Most of us recognize Future World as a part of Epcot Center in Disney World, but it is a drop in the bucket compared to a futuristic development that was actually drawn up for Schaumburg Township in 1968. The plan was incorporated under the Schaumburg Planet Corp. and was the vision of its president, Lee N. Romano. A local architect and developer, Mr. Romano, approached the Village of Schaumburg with a development called Outer Planets.
The plan was scheduled to include the world’s tallest office building, a 65-story motor inn, 4000 apartments in various buildings and a 7-floor department store. Approximately 20,000 to 25,000 people would work there and the apartment units would house 8000 to 9000 residents. Moving sidewalks and horizontal escalators would carry people within “this exciting city of the future.” One of the unique aspects of this plan was the fact that it would be built on top of an underground platform that consisted of levels for parking to accommodate 40,000 cars, utilities, transit systems and other service facilities!
It was to be developed to the tune of $150 million on a 238-acre parcel on the southwest corner of Higgins Road and Route 53. “I feel Schaumburg will be the hub of the future metropolis,” Mr. Romano stated at his meeting with the Zoning Board on July 10, 1968. (Daily Herald, 7/12/1968) At the time this land was not part of the village of Schaumburg and annexation would have to occur before any development started. In addition, a 13-acre lake would be dug along the southwestern boundary between Schaumburg and Higgins Road for recreational and water retention purposes. Buried underneath the lake would be the total energy vaults of the concept.
There were issues that needed to be resolved before annexation was approved. Nearby Lexington Fields residents were not happy about the nearness of the project and the disturbances it would bring as well as the future performance of their wells. They also requested that the plan include no supermarkets or discount stores. The village was also concerned with the future development of the highways nearby and how the project would be configured around them. This, of course, tied in with the village’s concern with the traffic this development would generate.
Once the village and Lexington Fields residents were assured, Mr. Romano successfully obtained zoning for the project in 1968 after Mayor Atcher stated, “No large city in the world has ever had a proposal of this magnitude, to say nothing of a suburb…This isn’t the normal type of development, but I’ve always contended that Schaumburg isn’t the normal type of suburb. The Northeast corner of Schaumburg will be a core area to a four-township area. This isn’t the kind of thing that’s proposed daily, weekly or every hundred years.” (Daily Herald, 9/15/1968)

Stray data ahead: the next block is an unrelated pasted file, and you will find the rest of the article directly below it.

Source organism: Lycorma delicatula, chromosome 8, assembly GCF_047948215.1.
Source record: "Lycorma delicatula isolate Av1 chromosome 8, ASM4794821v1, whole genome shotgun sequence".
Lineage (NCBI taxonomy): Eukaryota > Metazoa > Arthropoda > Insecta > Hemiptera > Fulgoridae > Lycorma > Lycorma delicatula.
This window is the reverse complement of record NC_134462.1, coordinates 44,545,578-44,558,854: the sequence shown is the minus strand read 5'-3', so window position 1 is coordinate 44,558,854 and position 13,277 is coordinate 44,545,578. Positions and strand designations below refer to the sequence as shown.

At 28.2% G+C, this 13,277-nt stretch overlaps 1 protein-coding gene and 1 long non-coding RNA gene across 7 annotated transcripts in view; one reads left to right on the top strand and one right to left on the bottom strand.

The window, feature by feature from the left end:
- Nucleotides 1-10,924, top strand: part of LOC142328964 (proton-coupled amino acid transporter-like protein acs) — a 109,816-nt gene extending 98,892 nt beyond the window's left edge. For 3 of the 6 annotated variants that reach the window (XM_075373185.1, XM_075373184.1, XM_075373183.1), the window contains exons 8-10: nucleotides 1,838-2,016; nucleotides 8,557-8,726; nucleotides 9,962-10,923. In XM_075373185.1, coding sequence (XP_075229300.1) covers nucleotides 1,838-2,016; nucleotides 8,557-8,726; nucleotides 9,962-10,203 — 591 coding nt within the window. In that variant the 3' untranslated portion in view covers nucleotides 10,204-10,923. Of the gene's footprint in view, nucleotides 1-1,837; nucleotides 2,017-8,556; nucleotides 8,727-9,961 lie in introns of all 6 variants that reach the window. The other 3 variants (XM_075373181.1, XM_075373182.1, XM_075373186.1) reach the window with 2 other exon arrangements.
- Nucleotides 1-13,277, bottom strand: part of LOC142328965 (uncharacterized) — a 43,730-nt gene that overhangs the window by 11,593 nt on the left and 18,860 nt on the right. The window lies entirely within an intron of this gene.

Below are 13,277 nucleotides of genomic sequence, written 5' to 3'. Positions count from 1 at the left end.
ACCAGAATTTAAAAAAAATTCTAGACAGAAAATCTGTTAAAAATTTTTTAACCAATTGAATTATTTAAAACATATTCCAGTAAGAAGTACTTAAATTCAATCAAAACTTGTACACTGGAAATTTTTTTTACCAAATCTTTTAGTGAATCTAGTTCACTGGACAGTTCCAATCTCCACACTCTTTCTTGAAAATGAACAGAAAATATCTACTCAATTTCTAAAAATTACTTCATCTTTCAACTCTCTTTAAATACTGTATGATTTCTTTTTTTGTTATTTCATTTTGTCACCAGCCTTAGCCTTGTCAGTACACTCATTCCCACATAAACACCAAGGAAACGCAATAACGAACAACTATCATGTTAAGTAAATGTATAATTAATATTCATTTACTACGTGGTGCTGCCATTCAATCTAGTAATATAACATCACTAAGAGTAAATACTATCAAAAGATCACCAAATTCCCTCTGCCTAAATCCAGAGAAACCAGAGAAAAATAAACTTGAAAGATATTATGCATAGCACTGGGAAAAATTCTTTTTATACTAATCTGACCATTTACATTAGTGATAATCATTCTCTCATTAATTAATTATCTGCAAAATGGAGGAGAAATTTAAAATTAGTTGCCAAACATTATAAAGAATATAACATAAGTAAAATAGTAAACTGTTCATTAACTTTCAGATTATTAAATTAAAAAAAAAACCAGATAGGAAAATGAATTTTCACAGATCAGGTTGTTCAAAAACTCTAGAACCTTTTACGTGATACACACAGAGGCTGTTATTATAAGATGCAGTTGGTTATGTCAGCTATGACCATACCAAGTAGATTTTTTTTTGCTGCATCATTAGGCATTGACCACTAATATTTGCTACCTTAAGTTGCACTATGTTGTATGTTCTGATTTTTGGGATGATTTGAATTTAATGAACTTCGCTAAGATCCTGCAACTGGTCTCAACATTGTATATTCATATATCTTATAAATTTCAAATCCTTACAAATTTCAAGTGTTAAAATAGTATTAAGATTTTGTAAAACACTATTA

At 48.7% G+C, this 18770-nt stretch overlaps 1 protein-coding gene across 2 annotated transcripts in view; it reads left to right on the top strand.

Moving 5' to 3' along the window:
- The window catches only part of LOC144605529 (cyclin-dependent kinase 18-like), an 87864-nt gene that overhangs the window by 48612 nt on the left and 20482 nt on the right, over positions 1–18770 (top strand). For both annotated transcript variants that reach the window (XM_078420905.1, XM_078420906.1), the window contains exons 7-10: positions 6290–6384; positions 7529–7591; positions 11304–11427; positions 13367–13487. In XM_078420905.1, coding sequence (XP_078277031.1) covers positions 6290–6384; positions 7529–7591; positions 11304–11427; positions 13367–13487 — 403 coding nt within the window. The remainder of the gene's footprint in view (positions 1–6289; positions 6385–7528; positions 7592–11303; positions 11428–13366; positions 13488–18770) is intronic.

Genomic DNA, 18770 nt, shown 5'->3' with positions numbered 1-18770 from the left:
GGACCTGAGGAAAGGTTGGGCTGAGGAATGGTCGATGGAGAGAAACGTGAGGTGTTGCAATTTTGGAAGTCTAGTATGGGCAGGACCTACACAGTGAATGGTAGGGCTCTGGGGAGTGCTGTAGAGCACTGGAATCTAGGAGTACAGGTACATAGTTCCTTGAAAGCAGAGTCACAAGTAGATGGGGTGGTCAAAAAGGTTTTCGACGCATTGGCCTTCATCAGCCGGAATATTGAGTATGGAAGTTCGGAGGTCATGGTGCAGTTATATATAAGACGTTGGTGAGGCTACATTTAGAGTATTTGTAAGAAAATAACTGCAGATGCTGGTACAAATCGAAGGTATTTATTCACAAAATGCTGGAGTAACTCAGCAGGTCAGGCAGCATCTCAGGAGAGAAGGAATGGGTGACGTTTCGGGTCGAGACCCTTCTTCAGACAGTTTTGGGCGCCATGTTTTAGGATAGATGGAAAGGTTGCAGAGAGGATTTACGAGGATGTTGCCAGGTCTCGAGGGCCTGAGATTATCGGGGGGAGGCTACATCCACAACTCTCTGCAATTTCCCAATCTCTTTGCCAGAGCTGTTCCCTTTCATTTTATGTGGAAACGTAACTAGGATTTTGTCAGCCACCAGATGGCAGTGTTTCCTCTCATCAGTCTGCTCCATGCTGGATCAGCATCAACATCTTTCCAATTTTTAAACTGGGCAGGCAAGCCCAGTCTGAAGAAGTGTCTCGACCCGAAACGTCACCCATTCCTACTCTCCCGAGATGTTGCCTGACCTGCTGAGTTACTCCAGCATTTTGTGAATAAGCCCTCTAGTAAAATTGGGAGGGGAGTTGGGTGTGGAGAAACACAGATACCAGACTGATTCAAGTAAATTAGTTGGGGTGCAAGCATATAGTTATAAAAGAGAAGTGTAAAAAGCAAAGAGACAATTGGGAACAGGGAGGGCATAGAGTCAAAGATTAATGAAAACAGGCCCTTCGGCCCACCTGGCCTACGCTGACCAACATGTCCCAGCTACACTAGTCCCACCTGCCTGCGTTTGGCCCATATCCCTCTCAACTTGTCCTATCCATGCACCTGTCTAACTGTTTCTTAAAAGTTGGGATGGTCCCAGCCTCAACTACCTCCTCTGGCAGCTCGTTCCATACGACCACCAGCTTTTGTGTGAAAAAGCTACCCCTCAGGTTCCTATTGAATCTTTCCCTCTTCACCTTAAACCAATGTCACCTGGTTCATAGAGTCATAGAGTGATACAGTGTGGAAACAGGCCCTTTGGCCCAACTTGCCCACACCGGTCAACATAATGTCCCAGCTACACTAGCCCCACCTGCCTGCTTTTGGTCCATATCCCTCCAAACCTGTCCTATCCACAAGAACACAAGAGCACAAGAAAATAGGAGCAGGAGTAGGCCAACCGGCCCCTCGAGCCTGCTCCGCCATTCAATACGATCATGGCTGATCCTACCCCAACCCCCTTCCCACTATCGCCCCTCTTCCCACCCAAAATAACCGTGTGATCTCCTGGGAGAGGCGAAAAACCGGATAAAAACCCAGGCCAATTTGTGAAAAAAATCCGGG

Development was supposed to begin with Phase 1 in 1969 with the construction of the 7-story apartment building, underground parking and the commercial area. The other phases would be built over a period of 10 years. His plan was upset, however, when the state needed 20 of his first 86 acres to connect Interstate 90 and Route 53. Those acres were eventually sold for $500,000 but caused the project to languish for a few years. In fact, the project was removed from Schaumburg’s development plans in 1971 after no development activity occurred.
He approached the village again in 1973 with another plan that added additional 66-acre and 74-acre parcels to the development and, again, zoning rights were granted. By this time the optimistic plan called for “a space needle, 30 buildings ranging from 22 to 70 stories, an 80-story hotel, a 126-story office and residential building and a ‘people mover.” (Daily Herald, 3/25/1976) The people mover would have been necessary too. The development was to house 70, 000 and employ another 30,000!
By 1975, however, it was apparent Mr. Romano was in financial difficulty and did not have the resources to begin construction. The zoning approval had lapsed once again for lack of any construction and Mr. Romano began the process of selling the land. Outer Planets would have been an ambitious plan with powerful impact for the Village of Schaumburg. Just think how the landscape would be today with a space needle alá Seattle visible for miles…